Practical solutions, not politics, will keep post-Brexit Britain trading, says FTA
Monday 24 September 2018
FTA, the leading business organisation which represents the UK’s logistics industry, is deeply concerned by the lack of progress in Brexit negotiations and the rhetoric used on both sides in the past few days. With the threat of No Deal looming on the horizon, FTA is urging the UK and EU-27 leaders, including the European Commission, to prioritise urgent and co-ordinated mitigation measures, focused on trading areas which will not be able to function without agreements, like air freight and international haulage, to keep trade flowing freely after the UK leaves the EU.
“With only six months left until Brexit, it is fair to say that the negotiations have not progressed as far as we would have hoped. With so much political posturing playing out in the media, it is easy to forget that there are deeply integrated supply chains and jobs at risk if things go wrong,” says Pauline Bastidon, Head of European Policy at FTA. “In the event of No Deal – a scenario identified as a serious possibility by both sides - new agreements would be needed to allow trucks, planes and trains to cross the borders with the EU, keep goods flowing and shops and factories supplied.
“Border delays and disruptions, as well as additional costs and red tape are serious worries for our members, but the biggest showstopper of them all would be drastic reductions to the international movement of freight vehicles and planes. The main priority for the logistics sector is to obtain clarification on how these vehicles, planes and freight trains are to operate cross-border after Brexit; simply saying that things will be sorted out or that both sides will take unilateral measures in isolation, as suggested repeatedly on the EU side, is no insurance or reassurance for businesses which are currently negotiating contracts with no knowledge of whether or not they will be able to provide the services they are committed to without market access being permitted.
“Restrictions facing aviation in the event of a No Deal are well documented, but we need to add equally worring restrictions to international haulage to the mix. Vehicles travelling to and from Europe, regardless of where transport companies are registered, will need to have the right to acess both th UK and EU haulage markets, if only to transport goods cross-border. In other words, in the absence of a liberalised arrangement with continued recognition of operator licensing on both sides of the border, permits would be needed.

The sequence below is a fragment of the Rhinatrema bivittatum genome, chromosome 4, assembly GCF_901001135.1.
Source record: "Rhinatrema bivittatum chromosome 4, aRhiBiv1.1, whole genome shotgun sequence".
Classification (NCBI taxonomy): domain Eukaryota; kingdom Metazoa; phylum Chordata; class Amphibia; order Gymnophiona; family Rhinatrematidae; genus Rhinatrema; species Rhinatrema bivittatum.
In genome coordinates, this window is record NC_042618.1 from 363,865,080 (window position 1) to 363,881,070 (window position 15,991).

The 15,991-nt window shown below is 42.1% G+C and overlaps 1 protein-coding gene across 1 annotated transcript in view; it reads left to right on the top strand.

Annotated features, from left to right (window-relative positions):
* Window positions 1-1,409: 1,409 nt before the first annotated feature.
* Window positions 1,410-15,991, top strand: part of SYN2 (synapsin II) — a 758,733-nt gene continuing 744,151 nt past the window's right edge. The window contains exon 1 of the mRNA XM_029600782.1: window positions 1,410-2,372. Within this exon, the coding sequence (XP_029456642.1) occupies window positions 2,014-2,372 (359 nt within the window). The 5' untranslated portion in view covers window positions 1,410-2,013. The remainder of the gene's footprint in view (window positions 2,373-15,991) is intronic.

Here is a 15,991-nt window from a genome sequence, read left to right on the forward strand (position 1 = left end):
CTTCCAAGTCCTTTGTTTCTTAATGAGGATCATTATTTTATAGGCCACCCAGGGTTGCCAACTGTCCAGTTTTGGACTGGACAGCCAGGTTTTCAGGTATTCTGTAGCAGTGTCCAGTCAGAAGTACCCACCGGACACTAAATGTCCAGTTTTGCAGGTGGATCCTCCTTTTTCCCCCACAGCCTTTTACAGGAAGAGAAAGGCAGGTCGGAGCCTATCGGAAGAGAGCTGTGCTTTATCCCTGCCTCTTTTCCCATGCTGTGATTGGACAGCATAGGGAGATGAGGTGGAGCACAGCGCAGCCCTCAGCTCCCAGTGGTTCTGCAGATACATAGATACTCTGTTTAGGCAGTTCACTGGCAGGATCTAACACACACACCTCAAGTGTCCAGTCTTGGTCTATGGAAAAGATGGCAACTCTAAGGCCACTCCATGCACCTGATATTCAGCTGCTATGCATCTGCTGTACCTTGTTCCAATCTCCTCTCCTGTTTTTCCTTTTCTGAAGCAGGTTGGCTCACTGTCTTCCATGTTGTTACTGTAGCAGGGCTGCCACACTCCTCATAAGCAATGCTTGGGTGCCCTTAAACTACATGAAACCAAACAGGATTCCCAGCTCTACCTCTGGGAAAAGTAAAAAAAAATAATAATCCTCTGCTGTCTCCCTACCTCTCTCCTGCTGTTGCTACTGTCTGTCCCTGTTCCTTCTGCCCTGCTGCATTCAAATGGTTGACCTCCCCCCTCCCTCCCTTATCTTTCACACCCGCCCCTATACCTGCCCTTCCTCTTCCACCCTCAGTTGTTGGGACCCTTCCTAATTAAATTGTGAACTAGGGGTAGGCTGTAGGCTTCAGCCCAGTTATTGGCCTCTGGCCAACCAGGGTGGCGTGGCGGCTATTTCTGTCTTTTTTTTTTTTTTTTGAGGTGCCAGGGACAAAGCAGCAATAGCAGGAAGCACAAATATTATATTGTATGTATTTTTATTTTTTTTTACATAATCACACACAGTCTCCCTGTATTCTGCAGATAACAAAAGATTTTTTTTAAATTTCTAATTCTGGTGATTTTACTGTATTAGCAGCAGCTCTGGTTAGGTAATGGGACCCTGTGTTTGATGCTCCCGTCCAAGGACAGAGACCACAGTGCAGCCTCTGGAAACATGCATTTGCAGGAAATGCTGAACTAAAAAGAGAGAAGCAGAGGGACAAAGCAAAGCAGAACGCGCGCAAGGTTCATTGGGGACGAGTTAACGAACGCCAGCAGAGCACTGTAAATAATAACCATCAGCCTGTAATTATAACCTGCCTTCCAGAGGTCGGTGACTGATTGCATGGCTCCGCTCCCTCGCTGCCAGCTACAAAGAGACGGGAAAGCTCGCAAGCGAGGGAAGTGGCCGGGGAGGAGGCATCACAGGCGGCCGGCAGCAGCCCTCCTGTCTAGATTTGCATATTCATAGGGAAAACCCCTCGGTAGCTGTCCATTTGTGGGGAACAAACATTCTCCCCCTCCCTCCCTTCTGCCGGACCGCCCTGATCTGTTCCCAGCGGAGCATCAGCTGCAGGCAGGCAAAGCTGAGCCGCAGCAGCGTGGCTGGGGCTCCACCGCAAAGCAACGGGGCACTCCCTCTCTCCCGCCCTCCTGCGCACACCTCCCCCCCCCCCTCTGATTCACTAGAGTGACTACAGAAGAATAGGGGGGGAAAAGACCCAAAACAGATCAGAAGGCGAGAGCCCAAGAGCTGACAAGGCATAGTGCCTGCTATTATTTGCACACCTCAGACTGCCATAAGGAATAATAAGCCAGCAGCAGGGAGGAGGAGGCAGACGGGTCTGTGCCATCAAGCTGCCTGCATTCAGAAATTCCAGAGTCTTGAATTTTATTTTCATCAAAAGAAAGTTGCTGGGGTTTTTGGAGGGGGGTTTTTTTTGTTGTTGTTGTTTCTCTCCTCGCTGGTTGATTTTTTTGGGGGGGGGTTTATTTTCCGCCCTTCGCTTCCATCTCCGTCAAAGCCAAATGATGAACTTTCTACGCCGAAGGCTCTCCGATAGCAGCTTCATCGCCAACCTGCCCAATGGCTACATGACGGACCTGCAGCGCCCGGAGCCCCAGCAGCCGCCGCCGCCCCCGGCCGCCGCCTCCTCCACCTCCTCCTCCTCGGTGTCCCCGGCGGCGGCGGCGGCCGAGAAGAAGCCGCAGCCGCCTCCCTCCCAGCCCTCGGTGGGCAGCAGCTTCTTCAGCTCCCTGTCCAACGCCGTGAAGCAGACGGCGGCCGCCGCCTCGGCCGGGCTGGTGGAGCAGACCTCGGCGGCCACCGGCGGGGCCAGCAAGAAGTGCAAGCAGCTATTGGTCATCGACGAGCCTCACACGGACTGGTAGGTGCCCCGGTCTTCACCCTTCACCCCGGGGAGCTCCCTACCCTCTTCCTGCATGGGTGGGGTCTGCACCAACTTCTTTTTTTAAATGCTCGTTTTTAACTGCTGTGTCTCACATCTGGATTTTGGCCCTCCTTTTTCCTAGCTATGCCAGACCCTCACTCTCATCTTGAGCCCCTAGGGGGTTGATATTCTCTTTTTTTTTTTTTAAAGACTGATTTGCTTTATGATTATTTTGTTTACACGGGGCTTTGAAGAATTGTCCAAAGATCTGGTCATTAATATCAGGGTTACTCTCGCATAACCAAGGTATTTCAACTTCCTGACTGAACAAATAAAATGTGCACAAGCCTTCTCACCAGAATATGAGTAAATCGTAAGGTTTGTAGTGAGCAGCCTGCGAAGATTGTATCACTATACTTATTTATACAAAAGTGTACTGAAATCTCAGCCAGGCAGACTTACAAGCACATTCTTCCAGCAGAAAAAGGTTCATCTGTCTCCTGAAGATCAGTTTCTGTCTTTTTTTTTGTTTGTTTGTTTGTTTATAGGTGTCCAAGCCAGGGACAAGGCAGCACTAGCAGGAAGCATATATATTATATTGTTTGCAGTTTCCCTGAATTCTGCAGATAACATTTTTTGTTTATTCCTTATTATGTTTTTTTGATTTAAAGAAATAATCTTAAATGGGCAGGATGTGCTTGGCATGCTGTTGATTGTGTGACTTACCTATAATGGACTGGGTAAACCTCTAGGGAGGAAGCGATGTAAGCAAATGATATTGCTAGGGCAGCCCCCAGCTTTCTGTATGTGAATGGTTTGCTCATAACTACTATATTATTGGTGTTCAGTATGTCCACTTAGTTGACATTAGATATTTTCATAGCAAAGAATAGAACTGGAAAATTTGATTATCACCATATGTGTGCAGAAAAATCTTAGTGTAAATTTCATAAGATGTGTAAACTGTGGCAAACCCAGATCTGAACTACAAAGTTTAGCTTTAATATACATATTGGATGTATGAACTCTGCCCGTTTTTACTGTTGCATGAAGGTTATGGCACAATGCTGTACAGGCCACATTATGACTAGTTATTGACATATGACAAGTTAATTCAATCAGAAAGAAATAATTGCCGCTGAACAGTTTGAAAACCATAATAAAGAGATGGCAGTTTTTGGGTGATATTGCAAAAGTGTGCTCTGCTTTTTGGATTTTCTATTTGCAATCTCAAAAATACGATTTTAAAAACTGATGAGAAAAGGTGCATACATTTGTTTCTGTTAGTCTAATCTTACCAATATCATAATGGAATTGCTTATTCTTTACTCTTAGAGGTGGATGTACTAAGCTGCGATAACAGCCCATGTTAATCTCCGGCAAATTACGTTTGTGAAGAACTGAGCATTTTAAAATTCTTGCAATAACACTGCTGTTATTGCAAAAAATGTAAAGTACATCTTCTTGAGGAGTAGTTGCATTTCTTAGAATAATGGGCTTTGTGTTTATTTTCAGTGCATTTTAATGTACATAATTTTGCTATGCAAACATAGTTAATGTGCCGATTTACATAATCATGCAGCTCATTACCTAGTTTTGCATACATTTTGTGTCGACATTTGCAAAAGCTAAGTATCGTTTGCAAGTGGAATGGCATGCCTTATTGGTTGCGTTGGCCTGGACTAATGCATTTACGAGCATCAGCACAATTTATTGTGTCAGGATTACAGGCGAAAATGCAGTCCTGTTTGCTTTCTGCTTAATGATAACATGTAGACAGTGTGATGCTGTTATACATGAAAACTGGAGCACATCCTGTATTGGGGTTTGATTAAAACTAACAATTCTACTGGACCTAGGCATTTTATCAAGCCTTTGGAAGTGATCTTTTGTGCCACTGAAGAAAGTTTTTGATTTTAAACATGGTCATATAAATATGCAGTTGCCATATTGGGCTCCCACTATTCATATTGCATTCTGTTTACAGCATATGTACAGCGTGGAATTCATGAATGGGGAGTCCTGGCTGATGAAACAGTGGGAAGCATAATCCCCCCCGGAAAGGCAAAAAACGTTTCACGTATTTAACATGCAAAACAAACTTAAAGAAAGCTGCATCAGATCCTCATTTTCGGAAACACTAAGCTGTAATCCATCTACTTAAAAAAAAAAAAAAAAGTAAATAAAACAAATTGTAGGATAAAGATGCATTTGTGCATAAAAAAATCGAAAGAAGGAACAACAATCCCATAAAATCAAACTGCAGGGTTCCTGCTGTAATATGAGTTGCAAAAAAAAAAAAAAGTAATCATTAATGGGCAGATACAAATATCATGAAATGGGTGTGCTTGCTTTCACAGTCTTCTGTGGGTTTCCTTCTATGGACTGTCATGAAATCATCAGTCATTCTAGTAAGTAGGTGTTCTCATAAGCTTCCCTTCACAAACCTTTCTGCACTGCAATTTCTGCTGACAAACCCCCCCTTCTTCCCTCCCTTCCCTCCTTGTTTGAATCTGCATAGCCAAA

“The only system readily available now would only cover 2-5% of the industry’s needs: the 2019 quota for the UK is restricted to 1,224 annual permits, which would have to be carried on a moving vehicle at all times, with similar numbers available the other European countries. That number pales into insignificance when you consider that up to 16,000 vehicle movements take place across the Dover Straits every day. Without a significant improvement in the planned number of accepted permits for HGVs travelling across the border, and with equally drastic, if not bigger, restrictions facing air and rail freight in a No Deal scenario, the options for the logistics sector will be severely limited.
“Our plea is for both sides to start working on contingency plans and mitigating measures for transport as an urgent priority, so that businesses can rely on a co-ordinated plan and legal certainties, even in the event of a No Deal outcome. The logistics sector is a problem solver, but there is only so much we can do if we are forced to approach this blindfolded and with our hands tied. Equally, both sides should recognise the need for co-ordinated contingency plans and agreed solutions allowing trains, trucks and planes to cross the border after Brexit. These solutions need to be worked on and agreed now, not at the eleventh hour, while trying to find a more sustainable solutions for the overall negotiations. Our members need tangible answers, not political theories.”
Efficient logistics is vital to keep Britain trading, directly having an impact on more than seven million people employed in the making, selling and moving of goods. With Brexit, new technology and other disruptive forces driving change in the way goods move across borders and through the supply chain, logistics has never been more important to UK plc. A champion and challenger, FTA speaks to Government with one voice on behalf of the whole sector, with members from the road, rail, sea and air industries, as well as the buyers of freight services such as retailers and manufacturers.